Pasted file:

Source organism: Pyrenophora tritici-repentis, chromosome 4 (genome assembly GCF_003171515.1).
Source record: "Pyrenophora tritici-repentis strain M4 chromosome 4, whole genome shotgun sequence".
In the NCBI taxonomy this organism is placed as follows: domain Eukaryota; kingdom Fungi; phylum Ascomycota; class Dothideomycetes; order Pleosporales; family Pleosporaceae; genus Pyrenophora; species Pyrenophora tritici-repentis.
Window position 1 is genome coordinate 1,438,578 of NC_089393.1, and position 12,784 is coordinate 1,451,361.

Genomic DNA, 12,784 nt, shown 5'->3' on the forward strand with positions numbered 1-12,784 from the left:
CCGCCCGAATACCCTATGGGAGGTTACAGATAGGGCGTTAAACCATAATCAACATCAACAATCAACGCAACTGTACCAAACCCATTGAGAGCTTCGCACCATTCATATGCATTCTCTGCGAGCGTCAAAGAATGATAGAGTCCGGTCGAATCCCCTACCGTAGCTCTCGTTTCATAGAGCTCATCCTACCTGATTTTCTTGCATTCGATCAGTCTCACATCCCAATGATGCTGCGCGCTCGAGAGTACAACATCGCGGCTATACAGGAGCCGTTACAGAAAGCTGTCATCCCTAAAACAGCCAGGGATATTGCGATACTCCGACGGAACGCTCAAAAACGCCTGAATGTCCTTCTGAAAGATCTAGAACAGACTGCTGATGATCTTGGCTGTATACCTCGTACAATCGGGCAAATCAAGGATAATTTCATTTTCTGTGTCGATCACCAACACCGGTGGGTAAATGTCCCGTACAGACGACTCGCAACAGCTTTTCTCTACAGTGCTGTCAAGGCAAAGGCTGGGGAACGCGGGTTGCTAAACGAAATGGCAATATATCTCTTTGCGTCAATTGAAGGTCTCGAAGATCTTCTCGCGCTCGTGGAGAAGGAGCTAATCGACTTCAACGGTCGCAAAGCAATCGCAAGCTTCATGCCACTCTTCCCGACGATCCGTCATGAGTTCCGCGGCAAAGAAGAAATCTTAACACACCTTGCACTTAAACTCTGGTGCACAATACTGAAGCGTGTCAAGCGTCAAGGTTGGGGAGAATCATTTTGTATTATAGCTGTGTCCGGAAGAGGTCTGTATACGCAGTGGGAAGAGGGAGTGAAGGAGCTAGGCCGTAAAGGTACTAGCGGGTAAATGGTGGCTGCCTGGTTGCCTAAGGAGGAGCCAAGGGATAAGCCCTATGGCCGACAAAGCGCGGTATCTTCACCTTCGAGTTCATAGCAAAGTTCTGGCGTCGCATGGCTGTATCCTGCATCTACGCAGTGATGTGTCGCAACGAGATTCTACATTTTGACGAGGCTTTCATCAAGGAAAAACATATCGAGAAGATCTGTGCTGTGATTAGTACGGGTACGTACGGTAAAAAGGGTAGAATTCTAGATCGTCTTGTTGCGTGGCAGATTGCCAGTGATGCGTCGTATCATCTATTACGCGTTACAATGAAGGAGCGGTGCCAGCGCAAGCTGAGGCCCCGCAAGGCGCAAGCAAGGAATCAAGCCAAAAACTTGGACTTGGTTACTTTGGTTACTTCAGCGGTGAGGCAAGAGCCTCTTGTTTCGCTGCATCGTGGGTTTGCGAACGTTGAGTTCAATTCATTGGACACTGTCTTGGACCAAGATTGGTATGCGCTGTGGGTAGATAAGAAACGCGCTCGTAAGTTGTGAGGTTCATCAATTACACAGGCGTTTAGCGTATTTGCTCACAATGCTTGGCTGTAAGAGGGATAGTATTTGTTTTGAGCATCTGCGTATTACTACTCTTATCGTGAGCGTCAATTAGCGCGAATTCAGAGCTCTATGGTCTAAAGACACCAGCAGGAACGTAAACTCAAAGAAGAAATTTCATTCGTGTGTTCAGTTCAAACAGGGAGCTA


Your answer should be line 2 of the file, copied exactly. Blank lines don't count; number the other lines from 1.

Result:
Source record: "Pyrenophora tritici-repentis strain M4 chromosome 4, whole genome shotgun sequence".